Koonalda Station

Trent Webster, Editor, Australia

May 2019

Constructed in the 1930’s Koonalda Station started life as a grazing station, before it began servicing travellers as they tripped across the Nullarbor.  Constructed of old railway sleepers the homestead is truely a piece of Australian History.

It’s quite eerie to walk into the homestead and still see the belongings that were left when it was abandoned in the late 80’s…but the true magic of the place is outside.

Koonalda Station.

A worthwhile detour whilst crossing the Nullarbor.

Photograph by Not A Gap Year

From the old fuel bowsers that filled so many vehicles, to the wrecks of the cars that didn’t make it to their final destination. Everywhere you turn you’re reminded of what must have truely been an epic journey to cross the Nullarbor.

The further you wonder, the more history there is to discover. As you past the homestead itself you will come across the old farm sheds. Take the time to wonder through and catch a glimpse of how hard this country would have been to work.

Continue further on past the stables into the national park and you’ll find come across the some more of the caves and sink holes that litter the Nullarbor. Like most however, access to these are restricted, and you’ll need to contact National parks should you wish to explore further.

“Everywhere you turn you’re reminded of what must have truely been an epic journey to cross the Nullarbor.”


There is plenty of space around the homestead, outbuildings and even at the caves to setup for a night or two.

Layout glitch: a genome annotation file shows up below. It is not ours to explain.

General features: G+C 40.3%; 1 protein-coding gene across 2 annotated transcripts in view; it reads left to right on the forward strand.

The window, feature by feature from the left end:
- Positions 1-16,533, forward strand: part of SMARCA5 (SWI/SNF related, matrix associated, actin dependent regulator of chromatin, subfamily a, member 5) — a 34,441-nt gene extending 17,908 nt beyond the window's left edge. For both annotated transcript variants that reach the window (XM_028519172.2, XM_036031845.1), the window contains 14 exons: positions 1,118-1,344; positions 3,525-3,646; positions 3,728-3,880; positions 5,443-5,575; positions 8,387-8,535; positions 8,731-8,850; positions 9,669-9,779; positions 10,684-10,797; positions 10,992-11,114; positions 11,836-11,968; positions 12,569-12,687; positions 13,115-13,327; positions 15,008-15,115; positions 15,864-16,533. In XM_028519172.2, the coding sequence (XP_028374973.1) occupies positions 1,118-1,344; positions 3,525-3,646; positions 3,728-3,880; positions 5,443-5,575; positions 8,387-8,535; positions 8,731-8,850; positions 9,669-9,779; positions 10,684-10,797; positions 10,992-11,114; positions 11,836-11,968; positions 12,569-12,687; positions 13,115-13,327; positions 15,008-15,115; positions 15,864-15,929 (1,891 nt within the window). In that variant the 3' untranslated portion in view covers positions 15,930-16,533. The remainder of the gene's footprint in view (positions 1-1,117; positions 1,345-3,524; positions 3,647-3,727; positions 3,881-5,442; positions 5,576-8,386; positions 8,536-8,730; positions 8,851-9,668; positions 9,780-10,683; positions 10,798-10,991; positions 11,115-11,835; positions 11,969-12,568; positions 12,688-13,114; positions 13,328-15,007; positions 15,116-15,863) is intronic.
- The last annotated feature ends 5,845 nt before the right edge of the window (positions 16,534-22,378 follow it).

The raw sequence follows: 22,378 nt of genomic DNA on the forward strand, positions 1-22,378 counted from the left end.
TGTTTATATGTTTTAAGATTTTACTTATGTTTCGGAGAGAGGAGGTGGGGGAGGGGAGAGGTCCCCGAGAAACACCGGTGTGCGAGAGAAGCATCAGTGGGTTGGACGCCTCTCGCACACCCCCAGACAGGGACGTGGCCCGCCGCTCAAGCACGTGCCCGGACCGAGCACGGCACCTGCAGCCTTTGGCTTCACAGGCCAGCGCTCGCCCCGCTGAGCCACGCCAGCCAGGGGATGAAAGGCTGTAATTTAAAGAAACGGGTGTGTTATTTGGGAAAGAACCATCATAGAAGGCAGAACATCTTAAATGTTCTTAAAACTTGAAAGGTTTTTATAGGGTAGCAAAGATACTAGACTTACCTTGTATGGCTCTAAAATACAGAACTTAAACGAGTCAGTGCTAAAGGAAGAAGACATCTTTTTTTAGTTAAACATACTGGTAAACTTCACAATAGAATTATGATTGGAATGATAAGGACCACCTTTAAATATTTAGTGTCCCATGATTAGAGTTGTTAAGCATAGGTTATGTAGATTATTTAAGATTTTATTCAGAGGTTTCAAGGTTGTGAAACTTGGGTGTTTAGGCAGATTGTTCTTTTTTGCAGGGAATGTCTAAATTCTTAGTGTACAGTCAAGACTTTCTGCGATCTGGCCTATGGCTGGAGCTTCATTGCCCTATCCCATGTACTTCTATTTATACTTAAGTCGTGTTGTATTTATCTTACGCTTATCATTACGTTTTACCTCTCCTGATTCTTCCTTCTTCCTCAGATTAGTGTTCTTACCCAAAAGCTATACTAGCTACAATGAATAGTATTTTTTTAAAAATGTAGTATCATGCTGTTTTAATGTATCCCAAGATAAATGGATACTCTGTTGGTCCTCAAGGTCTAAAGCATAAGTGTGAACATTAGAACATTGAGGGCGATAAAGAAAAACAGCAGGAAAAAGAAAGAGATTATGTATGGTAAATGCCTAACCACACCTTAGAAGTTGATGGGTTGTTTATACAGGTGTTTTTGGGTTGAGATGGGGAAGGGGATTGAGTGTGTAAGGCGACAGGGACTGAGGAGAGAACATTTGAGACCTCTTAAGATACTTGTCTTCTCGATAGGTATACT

If you aren’t self contained, don’t stress, there is one toilet out there near the homestead, which was very well maintained when we went through.

There are no other facilities out here, so you will need everything else.

Just remember, there is no garbage service out here, so clean up after yourself and take your rubbish out again.

Koonalda Cave

Photograph by Not A Gap Year

Getting there

There are no signs to the homestead so you’ll need to be prepared and have done a bit of research so you know when to turn off the highway, but after that it’s pretty straight forward.

Coming from the East it is about 97km west of the Nullarbor Roadhouse and from the west, it is about 88km east of Border Village. The track to the homestead is about 14km long. You actually cross the Old Eyre Highway before you get to the homestead.

The Koonalda Caves are about 7km’s further on. Again, there are tracks everywhere and there is even quite a deep hole just past the old sheds so I wouldn’t recommend tracking out to the caves after dark.

From the caves, you can keep heading North to the Trans Access Road (track along side the Trans Australian Railway) and you will end up about half way towards Cook. We didn’t travel these tracks so I cannot comment on the condition.

Road Conditions

The first few kilometres of the access track are bumpy and rocky but easily drivable by even a 2WD in dry conditions. As always, a bit of air out of the tyres will do wonders.

Just past the halfway mark, it seems to smooth out a bit, but it does become very dusty. This is the area in which after rain the 2WD would start to struggle.

It continues like this the rest of the way.

There are little tracks darting off everywhere, but the main track is well worn so its easy to follow, but I would suggest travelling with a GPS.

With no washouts or big ruts on the track those towing can still head out with no real worries. There is plenty of room to turn around, and you could even unhitch and leave the trailer is you were so inclined.

The road in…

Photograph by Not A Gap Year

Getting There

Snap Shot from Mud Maps


We use this app for all our offroad navigation. You have access to 1000’s of maps, and if your device is GPS enabled, it will live track as well as log your trip.




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